Spread across 10 acres of land in California's high desert, Hesperia Zoo is home to rare and endangered species from six continents. The charming, scaled-down zoo opened in 2001, and has since become a destination for families to learn more about tigers, lemurs, and more. In fact, the zoo's visitors can get up close and personal with the zoo's animals during Feeding Frenzy tours, which occur Saturday and Sunday every week.
At The Pumpkin Factory, festive gourds bring an orange glow to the atmosphere, setting the scene for an exciting fall carnival. At three locations, kids leap into the air in inflatable bounce houses, converse with the goats at the petting zoo, and trot around on gentle ponies. In Corona, a special EuroBobble attraction lets guests play buoy, rolling atop a pool in a clear, inflatable bubble. At the Westminster Pumpkin Factory, helicopters take flight for scenic tours of the fairgrounds. At the end of the day, families can take home a pumpkin of their own to create a gruesome jack 'o' lantern doppelganger of their neighbor.
When Big Bear Alpine Zoo opened in 1959, it wasn't a zoo at all. It was a makeshift rehabilitation center for animals affected by a devastating fire that ripped through the San Bernardino National Forest. Among the facility's first residents were two bobcats and an orphaned 30-pound baby black bear.
Since then, the operation has stood as a safe haven for injured, orphaned, and imprinted wild animals. While the zoo is home to a variety of animals that cannot be released back into the wild as they would not be able to survive, most of the animals that are brought in for rehabilitation can be released. In fact, 90% of the zoo's animals get released back into the wild once they're healthy enough. Today, Big Bear Alpine Zoo is home to more than 85 species, including foxes, eagles, and yes, even bears. Weather permitting, visitors can visit the zoo's residents throughout the year except for Christmas Day. Visitors can get involved in the zoo's efforts by volunteering, becoming a member, or bringing in items from the wish list, saving the animals a trip to the grocery store.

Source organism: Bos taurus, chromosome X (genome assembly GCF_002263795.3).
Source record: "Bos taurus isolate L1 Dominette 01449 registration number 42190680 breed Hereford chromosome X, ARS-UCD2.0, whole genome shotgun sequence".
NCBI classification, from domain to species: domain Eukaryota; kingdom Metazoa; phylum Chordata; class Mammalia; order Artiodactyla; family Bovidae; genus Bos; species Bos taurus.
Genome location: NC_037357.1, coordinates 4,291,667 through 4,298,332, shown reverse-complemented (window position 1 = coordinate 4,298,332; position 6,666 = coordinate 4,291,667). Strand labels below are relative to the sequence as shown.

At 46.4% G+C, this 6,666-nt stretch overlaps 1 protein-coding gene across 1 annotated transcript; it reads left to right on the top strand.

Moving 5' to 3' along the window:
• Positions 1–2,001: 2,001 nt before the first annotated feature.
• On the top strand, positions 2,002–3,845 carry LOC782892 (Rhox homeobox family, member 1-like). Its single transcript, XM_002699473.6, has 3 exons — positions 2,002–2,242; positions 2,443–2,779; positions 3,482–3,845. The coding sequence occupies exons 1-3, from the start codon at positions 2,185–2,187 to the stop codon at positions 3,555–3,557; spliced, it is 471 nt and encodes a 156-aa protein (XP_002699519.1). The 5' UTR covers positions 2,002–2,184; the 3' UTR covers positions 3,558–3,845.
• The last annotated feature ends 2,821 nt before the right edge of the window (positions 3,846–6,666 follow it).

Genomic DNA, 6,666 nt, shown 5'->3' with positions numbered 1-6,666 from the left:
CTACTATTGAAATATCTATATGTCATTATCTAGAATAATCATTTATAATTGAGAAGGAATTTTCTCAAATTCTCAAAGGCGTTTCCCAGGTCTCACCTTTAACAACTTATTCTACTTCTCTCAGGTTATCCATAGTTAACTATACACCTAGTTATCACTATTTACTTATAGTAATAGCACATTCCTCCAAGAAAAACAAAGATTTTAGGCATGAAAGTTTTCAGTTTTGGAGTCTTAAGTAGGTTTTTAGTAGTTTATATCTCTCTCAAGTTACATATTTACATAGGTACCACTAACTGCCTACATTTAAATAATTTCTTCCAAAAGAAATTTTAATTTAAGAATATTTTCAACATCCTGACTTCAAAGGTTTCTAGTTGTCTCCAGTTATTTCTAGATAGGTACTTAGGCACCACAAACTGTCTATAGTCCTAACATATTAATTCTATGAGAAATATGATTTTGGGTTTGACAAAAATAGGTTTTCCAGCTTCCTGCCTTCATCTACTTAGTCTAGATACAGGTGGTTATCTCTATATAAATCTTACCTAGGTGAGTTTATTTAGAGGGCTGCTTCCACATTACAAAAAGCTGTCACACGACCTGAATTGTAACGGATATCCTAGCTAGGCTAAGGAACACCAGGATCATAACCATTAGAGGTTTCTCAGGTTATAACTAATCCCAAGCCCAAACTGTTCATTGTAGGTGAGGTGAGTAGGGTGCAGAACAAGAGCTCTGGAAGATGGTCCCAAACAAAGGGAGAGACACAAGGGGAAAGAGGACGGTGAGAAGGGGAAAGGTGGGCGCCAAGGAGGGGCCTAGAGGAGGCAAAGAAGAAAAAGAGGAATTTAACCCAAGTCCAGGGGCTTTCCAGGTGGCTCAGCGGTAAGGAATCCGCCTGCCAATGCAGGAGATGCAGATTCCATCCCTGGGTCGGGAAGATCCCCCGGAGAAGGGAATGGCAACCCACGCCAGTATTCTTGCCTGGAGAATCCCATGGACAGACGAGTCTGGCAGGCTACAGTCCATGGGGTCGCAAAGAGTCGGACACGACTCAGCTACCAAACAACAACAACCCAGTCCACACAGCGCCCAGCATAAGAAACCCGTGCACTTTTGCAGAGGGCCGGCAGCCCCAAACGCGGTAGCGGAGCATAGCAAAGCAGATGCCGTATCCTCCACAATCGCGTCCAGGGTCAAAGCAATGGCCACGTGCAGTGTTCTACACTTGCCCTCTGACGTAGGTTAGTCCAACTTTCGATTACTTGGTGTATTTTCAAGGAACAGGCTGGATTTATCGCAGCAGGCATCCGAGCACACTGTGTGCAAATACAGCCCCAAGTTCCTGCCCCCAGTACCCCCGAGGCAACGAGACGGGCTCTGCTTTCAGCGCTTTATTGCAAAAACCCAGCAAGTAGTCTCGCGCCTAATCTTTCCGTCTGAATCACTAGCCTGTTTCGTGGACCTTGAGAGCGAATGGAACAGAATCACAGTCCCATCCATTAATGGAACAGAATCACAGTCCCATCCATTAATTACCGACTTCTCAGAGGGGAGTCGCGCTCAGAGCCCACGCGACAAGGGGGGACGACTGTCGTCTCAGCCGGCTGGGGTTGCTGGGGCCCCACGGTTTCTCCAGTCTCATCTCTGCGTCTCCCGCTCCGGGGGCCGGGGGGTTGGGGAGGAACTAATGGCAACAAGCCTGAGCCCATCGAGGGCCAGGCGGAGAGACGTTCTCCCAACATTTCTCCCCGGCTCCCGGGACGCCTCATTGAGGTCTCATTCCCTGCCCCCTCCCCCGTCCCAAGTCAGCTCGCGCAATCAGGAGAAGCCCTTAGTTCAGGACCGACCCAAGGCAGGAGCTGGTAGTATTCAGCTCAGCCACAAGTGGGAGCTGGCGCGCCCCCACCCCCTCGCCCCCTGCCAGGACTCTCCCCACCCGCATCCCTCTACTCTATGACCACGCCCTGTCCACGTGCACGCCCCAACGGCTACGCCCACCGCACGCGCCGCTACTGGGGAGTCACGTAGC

Thousands of captive-bred exotic animals face abandonment, abuse, and neglect every year. Since readily available homes with trained caretakers are few and far between, euthanasia remains a common recourse for many of these animals. Joel and Chemaine wanted to prevent these deaths, so they founded Forever Wild Exotic Animal Sanctuary, a nonprofit organization that rescues and rehabilitates creatures with nowhere else to go. The staff members obtain?but never purchase?animals from private owners as well as facilities that are no longer capable of providing adequate care and attention. The sanctuary then supports these exotic animals for the rest of their natural lives while allowing them to behave as naturally as possible within a protected environment.
Although Forever Wild Exotic Animal Sanctuary's primary mission is to save and protect at-risk creatures, educating the public is also a major goal. When staff members lead guided tours throughout the grounds, they not only teach guests about the sanctuary's exotic reptiles, birds, and big cats, but also explain the importance of preserving these species for future generations. Over the course of a visit, groups may have the opportunity to see everything from an African lion and a Canadian lynx to an Egyptian cobra and an Eclectus parrot. Most of the animals are protected in private enclosures, although, under the supervision of the guides, some tour groups may get the opportunity to examine select reptiles and non-exotic creatures.
While the rest of the natural world prepares to hibernate for the winter, Enchanted Country Trees & Pumpkins has been at its most active since 1983. Farmers pick the plumpest pumpkins from their patches, displaying them next to bounce houses and trundling John Deere tractors. Barnyard animals deign to be petted in exchange for palmfuls of feed, and ponies accept small riders for afternoon trots. Come winter, the lots fill with Christmas trees.
Ziddle and Zaddle the zebras, a alpaca named Cletus, and a Bengal tiger that eats from a zookeeper's hand all sound like characters from a charming children's book?but these animals are the real-life residents of the Rancho Las Lomas Wildlife Foundation. Home to animals from around the world and myriad plant species, the zoo serves as a educational resource for locals and educational establishments. Visitors can take behind-the-scenes tours or explore the grounds for themselves, chatting with macaws, watching the servals play, and staring at a white Bengal tiger until they can see the 3D picture in her stripes.